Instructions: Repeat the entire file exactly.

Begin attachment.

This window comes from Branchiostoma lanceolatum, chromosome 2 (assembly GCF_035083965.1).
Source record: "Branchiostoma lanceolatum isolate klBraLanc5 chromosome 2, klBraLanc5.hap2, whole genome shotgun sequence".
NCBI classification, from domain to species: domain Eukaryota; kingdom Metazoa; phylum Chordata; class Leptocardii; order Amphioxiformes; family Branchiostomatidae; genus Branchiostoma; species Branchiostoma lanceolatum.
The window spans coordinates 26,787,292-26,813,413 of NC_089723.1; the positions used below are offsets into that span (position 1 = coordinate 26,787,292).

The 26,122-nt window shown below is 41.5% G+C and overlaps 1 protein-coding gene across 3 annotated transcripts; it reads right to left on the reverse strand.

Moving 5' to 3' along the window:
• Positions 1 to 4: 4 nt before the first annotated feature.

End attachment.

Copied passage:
This window comes from Branchiostoma lanceolatum, chromosome 2 (assembly GCF_035083965.1).
Source record: "Branchiostoma lanceolatum isolate klBraLanc5 chromosome 2, klBraLanc5.hap2, whole genome shotgun sequence".
NCBI classification, from domain to species: domain Eukaryota; kingdom Metazoa; phylum Chordata; class Leptocardii; order Amphioxiformes; family Branchiostomatidae; genus Branchiostoma; species Branchiostoma lanceolatum.
The window spans coordinates 26,787,292-26,813,413 of NC_089723.1; the positions used below are offsets into that span (position 1 = coordinate 26,787,292).

The 26,122-nt window shown below is 41.5% G+C and overlaps 1 protein-coding gene across 3 annotated transcripts; it reads right to left on the reverse strand.

Moving 5' to 3' along the window:
• Positions 1 to 4: 4 nt before the first annotated feature.